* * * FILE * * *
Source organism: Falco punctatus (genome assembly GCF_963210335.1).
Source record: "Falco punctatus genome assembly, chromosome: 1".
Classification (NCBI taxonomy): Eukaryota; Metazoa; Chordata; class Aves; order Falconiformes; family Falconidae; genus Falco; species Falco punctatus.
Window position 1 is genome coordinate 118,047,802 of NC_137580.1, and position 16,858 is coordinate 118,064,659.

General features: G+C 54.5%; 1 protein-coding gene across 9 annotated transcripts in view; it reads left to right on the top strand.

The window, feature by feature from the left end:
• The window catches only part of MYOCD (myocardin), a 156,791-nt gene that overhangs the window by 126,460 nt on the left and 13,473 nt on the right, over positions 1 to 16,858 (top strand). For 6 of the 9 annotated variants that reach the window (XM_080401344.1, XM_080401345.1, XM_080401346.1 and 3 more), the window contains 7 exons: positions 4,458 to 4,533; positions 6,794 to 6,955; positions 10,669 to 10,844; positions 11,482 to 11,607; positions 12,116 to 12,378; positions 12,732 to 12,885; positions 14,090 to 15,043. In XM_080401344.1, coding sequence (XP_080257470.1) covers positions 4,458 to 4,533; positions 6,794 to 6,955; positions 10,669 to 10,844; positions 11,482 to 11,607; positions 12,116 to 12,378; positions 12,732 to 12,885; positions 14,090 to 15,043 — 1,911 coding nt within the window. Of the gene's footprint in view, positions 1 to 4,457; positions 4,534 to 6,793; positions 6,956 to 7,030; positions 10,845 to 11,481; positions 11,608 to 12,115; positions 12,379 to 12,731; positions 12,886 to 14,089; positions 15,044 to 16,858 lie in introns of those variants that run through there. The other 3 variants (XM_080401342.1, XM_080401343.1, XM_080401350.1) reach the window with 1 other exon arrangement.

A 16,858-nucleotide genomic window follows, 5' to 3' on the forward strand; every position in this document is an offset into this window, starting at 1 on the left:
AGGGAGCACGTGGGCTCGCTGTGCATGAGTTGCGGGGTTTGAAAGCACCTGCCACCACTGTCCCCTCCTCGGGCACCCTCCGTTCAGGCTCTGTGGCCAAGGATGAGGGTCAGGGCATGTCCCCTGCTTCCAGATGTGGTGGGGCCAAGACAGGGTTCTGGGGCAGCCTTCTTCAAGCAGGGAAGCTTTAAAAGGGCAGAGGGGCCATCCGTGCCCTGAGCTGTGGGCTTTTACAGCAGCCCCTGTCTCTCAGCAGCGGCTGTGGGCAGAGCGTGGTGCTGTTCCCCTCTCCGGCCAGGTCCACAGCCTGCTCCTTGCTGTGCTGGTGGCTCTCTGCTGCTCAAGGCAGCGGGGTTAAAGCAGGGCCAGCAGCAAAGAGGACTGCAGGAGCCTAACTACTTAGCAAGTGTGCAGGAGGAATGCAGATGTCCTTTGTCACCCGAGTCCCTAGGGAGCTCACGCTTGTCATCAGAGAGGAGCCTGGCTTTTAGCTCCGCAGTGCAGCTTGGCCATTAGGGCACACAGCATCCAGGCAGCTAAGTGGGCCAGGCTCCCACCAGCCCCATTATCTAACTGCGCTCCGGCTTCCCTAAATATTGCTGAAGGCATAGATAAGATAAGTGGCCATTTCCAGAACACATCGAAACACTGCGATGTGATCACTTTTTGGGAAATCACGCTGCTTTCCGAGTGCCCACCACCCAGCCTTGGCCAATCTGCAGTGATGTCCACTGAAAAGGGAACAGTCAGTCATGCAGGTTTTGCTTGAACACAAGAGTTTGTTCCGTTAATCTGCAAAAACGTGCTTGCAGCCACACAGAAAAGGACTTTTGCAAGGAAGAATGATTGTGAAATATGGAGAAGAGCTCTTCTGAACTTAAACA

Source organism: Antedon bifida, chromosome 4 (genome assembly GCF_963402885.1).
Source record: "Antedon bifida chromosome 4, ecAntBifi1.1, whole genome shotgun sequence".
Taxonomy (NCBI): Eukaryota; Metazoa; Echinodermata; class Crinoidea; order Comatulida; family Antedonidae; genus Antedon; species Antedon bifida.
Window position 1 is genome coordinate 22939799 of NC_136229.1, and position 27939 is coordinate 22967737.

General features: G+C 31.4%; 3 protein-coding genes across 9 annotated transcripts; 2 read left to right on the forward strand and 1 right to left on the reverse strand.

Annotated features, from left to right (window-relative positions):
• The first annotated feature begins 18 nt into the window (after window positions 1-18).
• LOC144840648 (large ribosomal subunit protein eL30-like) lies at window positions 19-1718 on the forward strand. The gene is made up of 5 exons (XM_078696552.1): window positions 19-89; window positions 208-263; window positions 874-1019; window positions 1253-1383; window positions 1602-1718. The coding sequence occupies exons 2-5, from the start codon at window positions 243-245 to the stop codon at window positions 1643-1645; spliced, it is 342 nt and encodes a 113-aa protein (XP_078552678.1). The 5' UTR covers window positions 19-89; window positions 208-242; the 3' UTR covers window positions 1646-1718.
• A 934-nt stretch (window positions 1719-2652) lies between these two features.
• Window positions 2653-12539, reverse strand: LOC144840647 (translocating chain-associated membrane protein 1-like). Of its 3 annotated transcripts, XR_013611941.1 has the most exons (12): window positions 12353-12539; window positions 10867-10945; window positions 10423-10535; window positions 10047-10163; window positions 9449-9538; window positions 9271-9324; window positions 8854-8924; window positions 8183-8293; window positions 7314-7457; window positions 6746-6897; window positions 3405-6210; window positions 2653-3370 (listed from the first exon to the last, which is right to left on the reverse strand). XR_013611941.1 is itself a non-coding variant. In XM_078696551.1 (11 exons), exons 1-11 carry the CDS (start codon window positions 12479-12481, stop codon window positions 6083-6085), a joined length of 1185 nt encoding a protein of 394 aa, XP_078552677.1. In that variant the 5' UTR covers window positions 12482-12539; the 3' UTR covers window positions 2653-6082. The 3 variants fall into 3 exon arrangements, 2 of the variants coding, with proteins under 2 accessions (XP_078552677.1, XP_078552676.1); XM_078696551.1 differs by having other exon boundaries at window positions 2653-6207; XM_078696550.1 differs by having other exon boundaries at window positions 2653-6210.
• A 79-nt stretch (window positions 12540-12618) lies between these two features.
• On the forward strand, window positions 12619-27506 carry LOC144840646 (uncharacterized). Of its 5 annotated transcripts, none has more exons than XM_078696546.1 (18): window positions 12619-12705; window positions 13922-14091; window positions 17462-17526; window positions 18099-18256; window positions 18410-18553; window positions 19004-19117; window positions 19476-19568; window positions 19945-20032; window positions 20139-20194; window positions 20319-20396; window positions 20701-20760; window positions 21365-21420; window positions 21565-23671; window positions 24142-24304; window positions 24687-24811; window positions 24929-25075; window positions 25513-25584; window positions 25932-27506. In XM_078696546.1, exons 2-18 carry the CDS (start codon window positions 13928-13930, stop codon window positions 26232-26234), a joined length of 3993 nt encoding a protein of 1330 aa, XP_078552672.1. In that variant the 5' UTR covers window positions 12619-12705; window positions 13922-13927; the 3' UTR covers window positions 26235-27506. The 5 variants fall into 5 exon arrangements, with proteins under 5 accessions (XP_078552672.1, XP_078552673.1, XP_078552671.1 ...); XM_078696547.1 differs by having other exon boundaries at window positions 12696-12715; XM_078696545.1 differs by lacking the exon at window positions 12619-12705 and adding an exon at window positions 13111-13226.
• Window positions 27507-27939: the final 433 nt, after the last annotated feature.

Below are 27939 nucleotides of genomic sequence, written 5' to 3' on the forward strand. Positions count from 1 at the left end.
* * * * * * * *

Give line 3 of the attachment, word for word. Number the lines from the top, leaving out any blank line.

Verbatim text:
Classification (NCBI taxonomy): Eukaryota; Metazoa; Chordata; class Aves; order Falconiformes; family Falconidae; genus Falco; species Falco punctatus.